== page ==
We also don't really take our celebrities all that seriously. One of the most charming stories I heard in Ireland was about Bono of U2 fame. Bono has a house (okay, mansion) in Dublin, but still frequents a small local pub. Apparently the other pub patrons, including the local postmaster, have taken it upon themselves to insure Bono doesn't get too big an ego and whenever he turns up they give him a bit of a hard time for being such a "big star" (accompanied by snorts of derision and laughs). It's not that they don't like him, as they do - it's that to them he's a local boy who made some money, found some fame, and needs to be reminded that he's just as Irish as the rest of them. Charming, really.

We are both nations that roll with the punches. When I was in Ireland it was just as news of their financial crisis was reaching a fever pitch, and quite honestly they seemed rather unconcerned. Oh, it was a bit of a bother, but really it was nothing new, and nothing they hadn't seen before. It would all work out in the end, and why get all worked up about it? I was actually mildly astonished by this attitude, but it's quite Canadian, too. We aren't really the sort to get all worked up over much, and thus we don't really have much in the way of violent protests or rallies about, well, anything. We might be concerned, and we might get upset, but massive protests of violent action? Not really our style. Now, one thing the Irish might get worked up about is football matches, but us Canadians have a similar weakness in the form of the NHL, so we share that passionate nature, too.

The Irish and Canadian sense of humour is so similar, too. With jokes often based on puns and word play we are both playful nations who enjoy a rousing discussion and love nothing more than a good verbal joust. This is even more prevalent in a pub (or a bar as we Canucks prefer to call them) when the beer has been flowing. Which of course brings up another similarity - both nations love a good beer, and preferably a real beer, not that watered-down version popular in some other nations that shall remain nameless.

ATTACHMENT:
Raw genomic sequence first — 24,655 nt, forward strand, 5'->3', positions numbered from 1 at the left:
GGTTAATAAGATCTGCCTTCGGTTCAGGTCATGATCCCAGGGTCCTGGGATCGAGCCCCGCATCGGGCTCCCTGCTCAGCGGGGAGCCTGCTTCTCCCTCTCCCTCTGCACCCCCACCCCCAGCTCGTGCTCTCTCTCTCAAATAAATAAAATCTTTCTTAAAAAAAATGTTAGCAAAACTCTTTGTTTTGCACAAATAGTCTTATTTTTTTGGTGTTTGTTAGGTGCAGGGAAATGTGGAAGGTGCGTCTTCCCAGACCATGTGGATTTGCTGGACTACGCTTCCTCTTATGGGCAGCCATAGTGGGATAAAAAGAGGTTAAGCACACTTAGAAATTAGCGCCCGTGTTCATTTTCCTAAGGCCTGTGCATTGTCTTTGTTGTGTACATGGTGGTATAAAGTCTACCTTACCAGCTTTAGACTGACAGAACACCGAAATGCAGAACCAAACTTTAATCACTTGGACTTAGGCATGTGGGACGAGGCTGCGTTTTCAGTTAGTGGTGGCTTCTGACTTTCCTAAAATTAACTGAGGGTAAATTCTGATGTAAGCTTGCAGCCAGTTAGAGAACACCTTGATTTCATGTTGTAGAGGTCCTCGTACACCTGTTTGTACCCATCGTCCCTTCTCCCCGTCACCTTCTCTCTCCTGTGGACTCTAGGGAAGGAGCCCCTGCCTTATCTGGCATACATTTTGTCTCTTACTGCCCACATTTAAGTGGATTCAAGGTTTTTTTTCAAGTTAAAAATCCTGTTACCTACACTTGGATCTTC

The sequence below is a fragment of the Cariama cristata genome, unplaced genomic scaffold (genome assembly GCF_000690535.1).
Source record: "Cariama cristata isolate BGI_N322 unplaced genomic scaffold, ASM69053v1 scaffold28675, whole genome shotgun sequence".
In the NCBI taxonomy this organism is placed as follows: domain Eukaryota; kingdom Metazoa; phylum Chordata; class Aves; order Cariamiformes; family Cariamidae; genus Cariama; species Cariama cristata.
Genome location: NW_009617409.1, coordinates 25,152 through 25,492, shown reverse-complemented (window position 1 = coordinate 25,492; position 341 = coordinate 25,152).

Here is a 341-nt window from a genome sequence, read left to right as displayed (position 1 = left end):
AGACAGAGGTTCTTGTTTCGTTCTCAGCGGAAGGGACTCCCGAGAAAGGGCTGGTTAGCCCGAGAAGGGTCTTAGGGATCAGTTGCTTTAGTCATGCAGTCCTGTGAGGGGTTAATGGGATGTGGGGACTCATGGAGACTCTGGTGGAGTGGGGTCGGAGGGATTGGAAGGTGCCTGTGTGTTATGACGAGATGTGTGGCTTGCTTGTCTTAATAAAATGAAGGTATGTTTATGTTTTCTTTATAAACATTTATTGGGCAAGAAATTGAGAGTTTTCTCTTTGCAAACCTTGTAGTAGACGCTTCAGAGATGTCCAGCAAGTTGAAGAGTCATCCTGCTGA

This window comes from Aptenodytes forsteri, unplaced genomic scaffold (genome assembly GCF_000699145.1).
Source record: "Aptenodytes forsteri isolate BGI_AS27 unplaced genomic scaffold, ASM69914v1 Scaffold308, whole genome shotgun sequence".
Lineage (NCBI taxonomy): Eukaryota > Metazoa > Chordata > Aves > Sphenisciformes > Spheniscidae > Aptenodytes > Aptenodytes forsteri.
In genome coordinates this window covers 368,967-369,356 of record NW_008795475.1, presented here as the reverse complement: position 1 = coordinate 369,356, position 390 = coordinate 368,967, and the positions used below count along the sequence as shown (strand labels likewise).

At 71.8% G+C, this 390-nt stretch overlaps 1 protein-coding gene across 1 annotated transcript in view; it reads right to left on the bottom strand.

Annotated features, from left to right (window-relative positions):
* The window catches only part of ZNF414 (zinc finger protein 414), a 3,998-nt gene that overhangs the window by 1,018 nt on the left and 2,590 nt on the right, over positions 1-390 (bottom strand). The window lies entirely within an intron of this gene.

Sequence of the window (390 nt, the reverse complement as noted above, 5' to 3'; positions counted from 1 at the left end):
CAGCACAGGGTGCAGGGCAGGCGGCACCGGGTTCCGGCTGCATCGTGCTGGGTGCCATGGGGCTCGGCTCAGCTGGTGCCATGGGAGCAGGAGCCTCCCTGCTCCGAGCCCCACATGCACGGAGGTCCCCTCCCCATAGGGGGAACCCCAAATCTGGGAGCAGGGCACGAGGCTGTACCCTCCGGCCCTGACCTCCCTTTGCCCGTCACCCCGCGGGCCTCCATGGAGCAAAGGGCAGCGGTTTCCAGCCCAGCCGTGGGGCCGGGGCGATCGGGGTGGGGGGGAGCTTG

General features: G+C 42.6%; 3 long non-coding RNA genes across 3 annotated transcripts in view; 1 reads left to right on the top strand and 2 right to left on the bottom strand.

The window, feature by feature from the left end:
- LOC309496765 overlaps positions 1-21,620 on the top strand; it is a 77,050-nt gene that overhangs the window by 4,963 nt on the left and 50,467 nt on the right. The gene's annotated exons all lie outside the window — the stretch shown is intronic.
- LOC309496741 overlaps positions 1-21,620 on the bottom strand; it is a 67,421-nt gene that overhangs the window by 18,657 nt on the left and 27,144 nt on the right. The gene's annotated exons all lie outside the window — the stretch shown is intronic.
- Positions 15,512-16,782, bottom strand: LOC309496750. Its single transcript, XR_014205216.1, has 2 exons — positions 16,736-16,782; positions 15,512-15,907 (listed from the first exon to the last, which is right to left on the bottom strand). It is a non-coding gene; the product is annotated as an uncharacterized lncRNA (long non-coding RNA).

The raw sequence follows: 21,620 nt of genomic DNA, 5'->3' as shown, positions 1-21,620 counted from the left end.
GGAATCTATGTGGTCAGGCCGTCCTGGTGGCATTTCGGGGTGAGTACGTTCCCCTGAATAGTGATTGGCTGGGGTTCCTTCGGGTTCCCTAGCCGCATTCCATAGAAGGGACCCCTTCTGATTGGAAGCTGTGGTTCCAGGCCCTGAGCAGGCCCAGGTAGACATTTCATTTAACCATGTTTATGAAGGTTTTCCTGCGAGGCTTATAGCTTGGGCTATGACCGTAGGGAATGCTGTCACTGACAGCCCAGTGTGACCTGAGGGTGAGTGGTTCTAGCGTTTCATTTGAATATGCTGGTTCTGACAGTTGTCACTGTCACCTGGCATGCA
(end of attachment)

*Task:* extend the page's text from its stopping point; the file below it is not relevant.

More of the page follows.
I could go on, I suppose. I could talk about the similarities in how both nations view life in general, and how we interact with each other. There are differences too, of course, but they are of the infinitesimal variety and not worth mentioning. Hey, they even have Tim Horton's coffee in Ireland - when I saw that I knew the similarities to Canada were no mere coincidence and were, in fact, deep to the core. My true point is that for this Canadian Ireland felt like a second home. I was speaking to someone recently about my trip and they said to me "You really should consider moving there considering how you feel about it", and the truth is that some day I may do exactly that. It's not because I'd want to leave Canada, as I love Canada and am so proud of this nation. It's simply because if I ever wanted to live in another country I now know exactly which one it is. It's because I know that living in a city surrounded by the Irish would feel very much like living in a Canadian city and being surrounded by Canadians. So, there you have my response at last, dear friends. Which would be better, a city full of the Irish or a city full of Canadians? Both, dear friends, would be quite lovely, and both would very quickly feel like home.

Dublin Tim Horton's

1 comment:

  1. Alan Croft is a Belfast born deep sea scaffolder who moved to London to learn the English language and make his fortune by selling surgical wrestling boots to under privileged Mongolian immigrants. His love affair with England ended when he was given the cold shoulder by the Queen handing out tea and toast during renovation work at Windsor castle. Disillusioned following an unsuccessful 13 years of trying to teach the people of Reading, Berkshire to speak with a Belfast accent he packed up his digital alarm clock radio and headed to Canada.
    He now resides in Toronto and is president of the “Oi watch it club.” He spends his days writing and circumnavigating things. You can read it at: